Chloroquine is another broadly acting antiviral compound with efficacy against CHIKV. Initially developed as an antimalarial drug, chloroquine acts as a broad-spectrum antiviral through disruption of endosomal entry of viruses and inhibiting replication. Along with these activities, accumulation of chloroquine in lymphocytes and macrophages disrupts the secretion of proinflammatory molecules, such as tumor necrosis factor α (TNFα) and the receptor for TNFα (Savarino et al. 2003). When tested for CHIKV inhibition, chloroquine was found to act in a time- and dose-specific manner. Pre-treatment inhibited viral binding to cells, likely by altering cell–virus interactions. Chloroquine was previously identified to alter the terminal glycosylation of angiotensin I converting enzyme 2 (ACE2), a receptor for severe acute respiratory syndrome coronavirus (SARS-CoV). It is likely that chloroquine may act in a similar function to disrupt cellular receptors important for CHIKV infection (Khan et al. 2010). When chloroquine was provided concurrently with infectious CHIKV, or up to 1-hour post-infection, CHIKV infection was reduced, likely through the pH modulating effects of chloroquine on endosomes. This alteration in endosomal pH presumably inhibited virus–endosome interactions required for conformational changes in unpackaging (Khan et al. 2010). While the effects of chloroquine are quite dramatic in vitro, treatment efficacy in non-human primates and humans has been limited (Roques et al. 2018).
Arbidol or umifenovir is marketed as a prophylactic antiviral treatment against influenza A and B in both Russia and China but inhibits a wide breadth of viruses including Ebola, hepatitis C, and Tacaribe virus. Maximum inhibition of CHIKV occurred when arbidol was added prior to infection with IC50 values ranging from 5 to 10 µg/mL (Delogu et al. 2011). CHIKV resistance selected against arbidol occurs following a single amino acid substitution at G407R of the viral E2 glycoprotein. Mechanistically, the effects of arbidol are hypothesized to occur through disrupting the formation and integrity of cytopathic vacuoles attached to endosomes and lysosome membranes due to arbidol incorporation into these membranes (Blaising et al. 2014). Derivatives of arbidol with increased potency and selectivity index have been synthesized (Di Mola et al. 2014), but additional studies are required to elucidate the mechanism of action for arbidol against CHIKV and to further develop analogs that can extend the antiviral treatment window.
Suramin is a multifunctional polysulfonated small molecule with antiviral, -neoplastic, and -nematodal activities and is currently FDA approved for the treatment of trypanosomiasis in humans. Suramin has antiviral activities against a wide variety of viruses including CHIKV (Ho et al. 2015). While multiple mechanisms for suramin activity against CHIKV have been proposed, the compound inhibits viral entry (Albulescu et al. 2015). Interestingly, molecular docking studies indicate that suramin may embed itself into the cavity present in the E1/E2 heterodimer and interfere with their function (Ho et al. 2015). Other lead compounds have been identified using computational docking using the structure for the viral envelop, but testing for antiviral activity of these leads is still pending (Agarwal et al. 2019).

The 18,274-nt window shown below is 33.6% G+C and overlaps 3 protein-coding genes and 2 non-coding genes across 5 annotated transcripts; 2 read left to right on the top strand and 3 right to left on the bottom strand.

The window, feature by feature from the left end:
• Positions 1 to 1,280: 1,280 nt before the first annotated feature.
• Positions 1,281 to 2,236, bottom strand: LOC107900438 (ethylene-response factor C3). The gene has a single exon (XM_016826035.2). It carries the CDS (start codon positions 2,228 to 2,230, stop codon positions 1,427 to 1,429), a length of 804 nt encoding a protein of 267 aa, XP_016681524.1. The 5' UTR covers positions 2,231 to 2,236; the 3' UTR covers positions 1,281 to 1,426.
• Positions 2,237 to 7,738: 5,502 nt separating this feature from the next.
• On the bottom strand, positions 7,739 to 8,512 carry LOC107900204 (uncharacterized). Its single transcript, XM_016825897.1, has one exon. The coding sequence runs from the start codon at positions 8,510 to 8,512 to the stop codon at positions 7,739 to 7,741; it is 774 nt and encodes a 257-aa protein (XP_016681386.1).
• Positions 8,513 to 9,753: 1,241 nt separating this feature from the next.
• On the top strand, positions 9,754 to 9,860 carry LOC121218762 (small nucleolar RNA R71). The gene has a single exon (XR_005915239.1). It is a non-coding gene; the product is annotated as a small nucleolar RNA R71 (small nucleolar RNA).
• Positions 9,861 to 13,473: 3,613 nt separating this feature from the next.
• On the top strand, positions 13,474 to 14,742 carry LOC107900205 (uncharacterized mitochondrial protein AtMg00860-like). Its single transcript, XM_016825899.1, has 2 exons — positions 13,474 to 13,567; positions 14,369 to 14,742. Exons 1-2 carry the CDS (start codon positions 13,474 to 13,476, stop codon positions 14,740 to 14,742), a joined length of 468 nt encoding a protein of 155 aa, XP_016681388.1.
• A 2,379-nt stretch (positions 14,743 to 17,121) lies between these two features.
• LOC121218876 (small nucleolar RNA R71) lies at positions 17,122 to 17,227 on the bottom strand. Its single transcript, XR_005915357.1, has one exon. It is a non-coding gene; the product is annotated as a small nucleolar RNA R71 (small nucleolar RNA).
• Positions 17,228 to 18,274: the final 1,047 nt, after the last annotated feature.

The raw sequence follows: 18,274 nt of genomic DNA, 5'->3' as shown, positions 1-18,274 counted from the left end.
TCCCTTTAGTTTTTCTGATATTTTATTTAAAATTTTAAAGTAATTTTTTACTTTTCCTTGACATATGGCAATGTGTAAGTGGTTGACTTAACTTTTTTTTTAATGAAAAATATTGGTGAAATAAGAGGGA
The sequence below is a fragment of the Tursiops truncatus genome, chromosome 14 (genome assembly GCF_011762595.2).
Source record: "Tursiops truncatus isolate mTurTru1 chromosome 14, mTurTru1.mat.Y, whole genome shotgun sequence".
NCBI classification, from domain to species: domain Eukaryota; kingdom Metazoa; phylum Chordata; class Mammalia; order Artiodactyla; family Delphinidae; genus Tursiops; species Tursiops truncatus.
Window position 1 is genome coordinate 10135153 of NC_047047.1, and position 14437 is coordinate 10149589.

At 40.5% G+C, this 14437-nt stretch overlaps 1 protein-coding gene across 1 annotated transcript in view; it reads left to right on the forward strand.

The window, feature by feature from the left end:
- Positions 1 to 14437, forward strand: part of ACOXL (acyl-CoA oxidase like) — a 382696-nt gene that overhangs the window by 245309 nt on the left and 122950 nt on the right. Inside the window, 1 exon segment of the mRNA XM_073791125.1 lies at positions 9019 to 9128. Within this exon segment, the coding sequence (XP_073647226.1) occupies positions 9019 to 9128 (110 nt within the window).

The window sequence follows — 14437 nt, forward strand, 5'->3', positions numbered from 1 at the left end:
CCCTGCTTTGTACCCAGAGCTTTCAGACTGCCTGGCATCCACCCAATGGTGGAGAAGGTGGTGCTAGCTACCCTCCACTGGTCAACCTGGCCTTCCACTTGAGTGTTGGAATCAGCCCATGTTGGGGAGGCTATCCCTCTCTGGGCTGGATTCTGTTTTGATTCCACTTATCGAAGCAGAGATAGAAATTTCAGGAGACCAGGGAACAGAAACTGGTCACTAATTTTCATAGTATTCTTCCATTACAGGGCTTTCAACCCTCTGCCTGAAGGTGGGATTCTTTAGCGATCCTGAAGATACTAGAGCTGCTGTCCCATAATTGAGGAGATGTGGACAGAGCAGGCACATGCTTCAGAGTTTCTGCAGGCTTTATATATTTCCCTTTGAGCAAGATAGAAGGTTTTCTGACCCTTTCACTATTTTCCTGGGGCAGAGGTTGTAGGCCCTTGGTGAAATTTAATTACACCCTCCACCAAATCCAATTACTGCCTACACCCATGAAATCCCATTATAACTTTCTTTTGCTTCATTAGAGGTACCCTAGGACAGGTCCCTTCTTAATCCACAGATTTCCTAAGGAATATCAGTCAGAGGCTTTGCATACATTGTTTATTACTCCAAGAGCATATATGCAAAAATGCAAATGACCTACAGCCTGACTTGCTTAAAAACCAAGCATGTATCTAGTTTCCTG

CHIKV fusion and budding are influenced by the lipid composition of the viral envelope and the host cell membrane. This is particularly the case for levels and composition of cholesterol and sphingolipids. Therefore, abnormalities in lipid metabolism can affect CHIKV infection outcomes. For example, depletion of cholesterol with methyl-β-cyclodextrin prior to CHIKV infection of cells reduces infection by up to 63% (Bernard et al. 2010). Treatment of human foreskin fibroblasts with either of two cholesterol trafficking inhibitors, U18666A and imipramine, results in a dose-dependent accumulation of intracellular cholesterol and inhibition of CHIKV replication (Wichit et al. 2017). Imipramine was demonstrated to inhibit the CHIKV entry/fusion step and impair post-fusion viral RNA replication, suggesting the compound is able to interfere with two different stages of the CHIKV infection process. These results suggest other cholesterol inhibitors may have potential antiviral activities against CHIKV.
4.2 Inhibitors of CHIKV Structural Proteins
The outer envelope surface of CHIKV is made up of 80 trimeric spikes created by heterodimers of the E1 and E2 glycoproteins (Voss et al. 2010). E2 facilitates the binding of CHIKV to the surface of the host cell receptors (Weber et al. 2017) and contains a cytoplasmic tail that interacts directly with the viral capsid proteins (Mukhopadhyay et al. 2006). Upon entry, E1, a class II viral fusion protein, mediates fusion of the viral envelope and host cell endosomal membranes (Kielian et al. 2010; Uchime et al. 2013). E3, the third glycoprotein, binds exclusively to E2 forming pE2 (Li et al. 2010). E3 is cleaved from E2 by the host protease furin (Ozden et al. 2008) exposing a N-terminal signal peptide that targets the structural polyprotein toward the ER for initial processing (Strauss and Strauss 1994). E3 E1-E2 dimers can then form in the trans-Golgi network, with proper folding mediated by E3 (Metz and Pijlman 2016a; Wong and Chu 2018). After cleavage, E3 remains non-covalently linked to the dimers until the neutral pH of the plasma membrane causes its dissociation. This conformational change exposes the acid-sensitive region between E1 and E2, priming E1 for activation when exposed to low pH (Metz and Pijlman 2016a, b; Uchime et al. 2013).